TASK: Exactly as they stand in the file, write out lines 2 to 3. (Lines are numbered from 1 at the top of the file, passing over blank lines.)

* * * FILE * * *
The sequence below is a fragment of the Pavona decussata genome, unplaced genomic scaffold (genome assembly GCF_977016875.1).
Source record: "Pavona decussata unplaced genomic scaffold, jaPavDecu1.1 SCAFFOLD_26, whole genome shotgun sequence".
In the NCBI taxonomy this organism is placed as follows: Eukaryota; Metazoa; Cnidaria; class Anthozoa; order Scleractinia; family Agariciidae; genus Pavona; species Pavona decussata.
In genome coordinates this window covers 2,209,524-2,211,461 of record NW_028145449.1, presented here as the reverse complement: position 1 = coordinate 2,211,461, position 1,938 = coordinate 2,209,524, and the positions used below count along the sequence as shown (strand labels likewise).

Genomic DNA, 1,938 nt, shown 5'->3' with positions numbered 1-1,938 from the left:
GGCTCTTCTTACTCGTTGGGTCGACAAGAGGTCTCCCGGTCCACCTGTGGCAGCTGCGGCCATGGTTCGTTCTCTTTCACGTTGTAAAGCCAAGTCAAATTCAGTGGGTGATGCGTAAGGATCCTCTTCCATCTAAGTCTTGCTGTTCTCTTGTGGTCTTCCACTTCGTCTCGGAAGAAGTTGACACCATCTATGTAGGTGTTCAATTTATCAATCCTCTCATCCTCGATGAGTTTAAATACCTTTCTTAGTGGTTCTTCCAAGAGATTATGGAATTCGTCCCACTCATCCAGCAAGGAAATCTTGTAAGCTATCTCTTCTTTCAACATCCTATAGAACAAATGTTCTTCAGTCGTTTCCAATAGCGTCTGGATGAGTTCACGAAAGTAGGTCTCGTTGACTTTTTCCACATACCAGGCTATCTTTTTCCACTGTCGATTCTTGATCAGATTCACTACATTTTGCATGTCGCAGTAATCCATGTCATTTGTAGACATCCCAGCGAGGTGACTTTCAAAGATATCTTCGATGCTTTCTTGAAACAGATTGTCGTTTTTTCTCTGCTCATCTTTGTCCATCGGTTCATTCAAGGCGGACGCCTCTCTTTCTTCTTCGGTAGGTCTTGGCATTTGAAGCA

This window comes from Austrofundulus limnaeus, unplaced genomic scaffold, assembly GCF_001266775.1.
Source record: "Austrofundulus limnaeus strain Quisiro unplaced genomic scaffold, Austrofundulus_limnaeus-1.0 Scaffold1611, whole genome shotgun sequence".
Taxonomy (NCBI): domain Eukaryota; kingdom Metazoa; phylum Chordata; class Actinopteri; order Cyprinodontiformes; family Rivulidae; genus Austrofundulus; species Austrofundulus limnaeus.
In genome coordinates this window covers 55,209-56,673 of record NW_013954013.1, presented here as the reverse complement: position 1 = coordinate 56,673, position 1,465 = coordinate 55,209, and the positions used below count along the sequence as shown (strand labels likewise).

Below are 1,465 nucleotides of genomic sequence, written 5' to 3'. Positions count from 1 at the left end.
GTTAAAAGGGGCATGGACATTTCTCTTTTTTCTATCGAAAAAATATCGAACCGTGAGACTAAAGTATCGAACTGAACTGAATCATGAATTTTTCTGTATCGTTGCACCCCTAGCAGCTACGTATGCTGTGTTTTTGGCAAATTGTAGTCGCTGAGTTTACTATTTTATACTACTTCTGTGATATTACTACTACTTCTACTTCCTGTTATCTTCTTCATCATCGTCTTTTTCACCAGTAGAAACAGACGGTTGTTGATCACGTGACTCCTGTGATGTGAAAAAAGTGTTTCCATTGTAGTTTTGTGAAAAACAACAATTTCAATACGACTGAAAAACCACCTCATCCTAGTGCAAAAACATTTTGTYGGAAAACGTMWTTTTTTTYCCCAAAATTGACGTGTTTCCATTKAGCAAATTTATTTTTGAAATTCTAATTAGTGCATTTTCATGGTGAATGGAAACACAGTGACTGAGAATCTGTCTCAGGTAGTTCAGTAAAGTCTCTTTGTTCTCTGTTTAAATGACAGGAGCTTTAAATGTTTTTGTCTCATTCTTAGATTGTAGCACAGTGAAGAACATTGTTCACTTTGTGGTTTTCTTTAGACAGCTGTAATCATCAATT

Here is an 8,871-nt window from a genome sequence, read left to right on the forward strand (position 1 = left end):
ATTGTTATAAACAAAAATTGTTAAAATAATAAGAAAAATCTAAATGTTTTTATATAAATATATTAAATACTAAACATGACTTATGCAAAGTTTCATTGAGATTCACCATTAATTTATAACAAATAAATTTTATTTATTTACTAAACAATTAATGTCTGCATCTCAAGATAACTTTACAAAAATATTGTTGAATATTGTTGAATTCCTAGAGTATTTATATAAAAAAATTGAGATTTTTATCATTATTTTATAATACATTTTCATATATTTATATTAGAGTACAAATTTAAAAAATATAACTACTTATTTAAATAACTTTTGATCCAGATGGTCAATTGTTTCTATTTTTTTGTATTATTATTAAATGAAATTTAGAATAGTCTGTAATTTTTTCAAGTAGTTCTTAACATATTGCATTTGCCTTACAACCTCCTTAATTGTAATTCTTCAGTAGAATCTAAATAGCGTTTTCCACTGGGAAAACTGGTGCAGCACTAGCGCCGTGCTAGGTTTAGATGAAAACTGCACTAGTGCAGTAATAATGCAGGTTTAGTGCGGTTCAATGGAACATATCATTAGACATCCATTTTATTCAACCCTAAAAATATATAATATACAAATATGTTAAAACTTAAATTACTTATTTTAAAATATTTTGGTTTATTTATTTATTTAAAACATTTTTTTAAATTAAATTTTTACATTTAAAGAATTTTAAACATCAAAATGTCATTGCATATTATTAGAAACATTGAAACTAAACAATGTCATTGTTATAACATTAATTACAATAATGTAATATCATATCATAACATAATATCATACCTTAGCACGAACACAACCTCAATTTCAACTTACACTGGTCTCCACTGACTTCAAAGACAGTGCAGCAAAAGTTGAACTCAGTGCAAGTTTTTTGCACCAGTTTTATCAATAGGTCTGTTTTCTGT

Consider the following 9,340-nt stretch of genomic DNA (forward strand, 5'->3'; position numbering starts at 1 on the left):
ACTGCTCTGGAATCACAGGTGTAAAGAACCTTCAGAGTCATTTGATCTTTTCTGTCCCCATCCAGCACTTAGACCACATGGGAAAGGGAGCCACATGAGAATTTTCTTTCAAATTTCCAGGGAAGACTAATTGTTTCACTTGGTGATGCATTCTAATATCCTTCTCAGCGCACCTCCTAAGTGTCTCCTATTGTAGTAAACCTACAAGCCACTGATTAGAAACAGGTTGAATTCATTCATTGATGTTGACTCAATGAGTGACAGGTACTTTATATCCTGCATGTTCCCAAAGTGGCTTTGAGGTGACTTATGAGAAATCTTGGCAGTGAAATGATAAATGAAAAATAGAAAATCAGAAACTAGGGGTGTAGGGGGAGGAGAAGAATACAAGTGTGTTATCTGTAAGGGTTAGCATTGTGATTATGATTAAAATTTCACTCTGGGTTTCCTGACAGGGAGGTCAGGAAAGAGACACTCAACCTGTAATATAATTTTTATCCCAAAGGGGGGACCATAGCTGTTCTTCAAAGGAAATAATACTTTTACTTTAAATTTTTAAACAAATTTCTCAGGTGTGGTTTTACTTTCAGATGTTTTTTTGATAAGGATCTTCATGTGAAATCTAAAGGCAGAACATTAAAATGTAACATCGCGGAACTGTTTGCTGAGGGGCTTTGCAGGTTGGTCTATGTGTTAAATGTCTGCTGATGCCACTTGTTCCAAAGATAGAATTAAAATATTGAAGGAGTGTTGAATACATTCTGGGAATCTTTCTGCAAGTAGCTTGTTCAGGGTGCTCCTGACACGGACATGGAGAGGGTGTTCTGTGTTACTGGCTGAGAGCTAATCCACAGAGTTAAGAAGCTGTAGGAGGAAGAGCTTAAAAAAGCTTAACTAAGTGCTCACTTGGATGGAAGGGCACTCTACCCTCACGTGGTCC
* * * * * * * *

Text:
Source record: "Pavona decussata unplaced genomic scaffold, jaPavDecu1.1 SCAFFOLD_26, whole genome shotgun sequence".
In the NCBI taxonomy this organism is placed as follows: Eukaryota; Metazoa; Cnidaria; class Anthozoa; order Scleractinia; family Agariciidae; genus Pavona; species Pavona decussata.